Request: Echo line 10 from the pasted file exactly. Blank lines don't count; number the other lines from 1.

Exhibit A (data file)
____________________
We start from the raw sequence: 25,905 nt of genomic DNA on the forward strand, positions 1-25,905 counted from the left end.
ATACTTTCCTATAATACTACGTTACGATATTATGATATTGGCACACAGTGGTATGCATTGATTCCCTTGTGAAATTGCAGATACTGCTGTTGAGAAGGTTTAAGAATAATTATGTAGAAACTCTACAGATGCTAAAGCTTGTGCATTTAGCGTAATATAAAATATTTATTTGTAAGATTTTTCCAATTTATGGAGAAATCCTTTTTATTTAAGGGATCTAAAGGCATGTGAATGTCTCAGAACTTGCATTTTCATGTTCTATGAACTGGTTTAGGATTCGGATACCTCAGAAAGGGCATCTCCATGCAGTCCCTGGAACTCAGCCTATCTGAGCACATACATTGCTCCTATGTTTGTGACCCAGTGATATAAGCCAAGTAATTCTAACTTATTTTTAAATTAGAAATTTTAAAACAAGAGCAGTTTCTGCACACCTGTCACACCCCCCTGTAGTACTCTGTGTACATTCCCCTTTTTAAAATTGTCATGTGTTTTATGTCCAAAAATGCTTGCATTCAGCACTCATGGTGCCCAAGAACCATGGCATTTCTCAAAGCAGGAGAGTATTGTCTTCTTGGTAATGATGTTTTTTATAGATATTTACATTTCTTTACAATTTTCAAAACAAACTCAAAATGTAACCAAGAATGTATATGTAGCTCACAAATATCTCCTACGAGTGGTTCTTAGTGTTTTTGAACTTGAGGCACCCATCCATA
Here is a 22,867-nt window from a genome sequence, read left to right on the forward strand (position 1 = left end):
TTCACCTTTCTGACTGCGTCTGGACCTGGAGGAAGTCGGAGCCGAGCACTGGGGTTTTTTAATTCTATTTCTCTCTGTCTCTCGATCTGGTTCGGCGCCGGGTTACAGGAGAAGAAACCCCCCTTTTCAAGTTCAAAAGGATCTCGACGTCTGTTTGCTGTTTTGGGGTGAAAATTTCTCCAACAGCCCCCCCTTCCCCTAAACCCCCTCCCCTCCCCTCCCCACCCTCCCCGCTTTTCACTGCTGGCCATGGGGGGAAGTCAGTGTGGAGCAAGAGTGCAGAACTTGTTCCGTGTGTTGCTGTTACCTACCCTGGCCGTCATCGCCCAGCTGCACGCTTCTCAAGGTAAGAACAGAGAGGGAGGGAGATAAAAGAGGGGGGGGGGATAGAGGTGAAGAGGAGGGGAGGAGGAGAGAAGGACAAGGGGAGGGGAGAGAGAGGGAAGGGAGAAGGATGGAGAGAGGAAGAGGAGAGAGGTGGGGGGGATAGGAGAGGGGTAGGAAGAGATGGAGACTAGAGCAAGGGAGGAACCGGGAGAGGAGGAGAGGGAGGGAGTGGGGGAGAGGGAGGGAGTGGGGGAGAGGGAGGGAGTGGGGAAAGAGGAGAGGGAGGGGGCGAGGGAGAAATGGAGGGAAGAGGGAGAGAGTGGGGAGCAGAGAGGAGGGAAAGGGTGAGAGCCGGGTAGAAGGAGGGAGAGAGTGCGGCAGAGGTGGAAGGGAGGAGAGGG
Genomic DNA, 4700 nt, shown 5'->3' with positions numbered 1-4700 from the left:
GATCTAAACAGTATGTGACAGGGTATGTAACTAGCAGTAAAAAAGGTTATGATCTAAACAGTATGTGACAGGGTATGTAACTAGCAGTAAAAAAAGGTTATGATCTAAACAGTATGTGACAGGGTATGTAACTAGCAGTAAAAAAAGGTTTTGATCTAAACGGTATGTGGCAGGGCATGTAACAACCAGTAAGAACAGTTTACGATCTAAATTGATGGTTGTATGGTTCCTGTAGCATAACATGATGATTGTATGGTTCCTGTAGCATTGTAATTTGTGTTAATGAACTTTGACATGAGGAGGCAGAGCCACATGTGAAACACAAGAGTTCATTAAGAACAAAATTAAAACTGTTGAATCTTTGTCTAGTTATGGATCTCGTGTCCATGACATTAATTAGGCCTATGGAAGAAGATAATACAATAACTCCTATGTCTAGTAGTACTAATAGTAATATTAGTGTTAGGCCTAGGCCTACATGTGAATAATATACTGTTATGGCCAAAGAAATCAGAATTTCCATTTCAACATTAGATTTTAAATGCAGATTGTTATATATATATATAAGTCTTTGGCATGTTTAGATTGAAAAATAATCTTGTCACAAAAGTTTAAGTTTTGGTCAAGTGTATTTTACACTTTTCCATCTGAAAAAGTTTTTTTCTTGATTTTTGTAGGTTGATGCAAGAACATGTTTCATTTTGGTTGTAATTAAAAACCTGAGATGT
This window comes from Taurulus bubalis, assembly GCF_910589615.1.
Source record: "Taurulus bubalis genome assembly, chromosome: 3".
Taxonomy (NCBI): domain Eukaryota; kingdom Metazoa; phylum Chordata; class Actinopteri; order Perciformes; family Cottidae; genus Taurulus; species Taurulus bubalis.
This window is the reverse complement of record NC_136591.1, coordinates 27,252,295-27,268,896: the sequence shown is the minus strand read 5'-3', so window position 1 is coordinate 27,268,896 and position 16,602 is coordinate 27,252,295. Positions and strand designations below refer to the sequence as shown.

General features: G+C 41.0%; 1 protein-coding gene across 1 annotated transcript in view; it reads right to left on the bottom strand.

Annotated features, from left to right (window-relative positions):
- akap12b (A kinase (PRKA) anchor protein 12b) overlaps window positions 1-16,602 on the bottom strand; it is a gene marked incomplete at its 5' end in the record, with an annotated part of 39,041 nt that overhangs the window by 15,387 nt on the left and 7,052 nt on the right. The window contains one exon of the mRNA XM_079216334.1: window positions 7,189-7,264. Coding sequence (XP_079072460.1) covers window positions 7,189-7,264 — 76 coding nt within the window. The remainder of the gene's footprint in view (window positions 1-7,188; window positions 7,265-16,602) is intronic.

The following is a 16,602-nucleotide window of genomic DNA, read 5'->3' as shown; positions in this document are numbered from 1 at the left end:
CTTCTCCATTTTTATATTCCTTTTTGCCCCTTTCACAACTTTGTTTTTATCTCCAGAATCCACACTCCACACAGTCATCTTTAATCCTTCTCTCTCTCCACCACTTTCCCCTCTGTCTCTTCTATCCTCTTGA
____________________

This window is the reverse complement of record NC_136591.1, coordinates 27,252,295-27,268,896: the sequence shown is the minus strand read 5'-3', so window position 1 is coordinate 27,268,896 and position 16,602 is coordinate 27,252,295. Positions and strand designations below refer to the sequence as shown.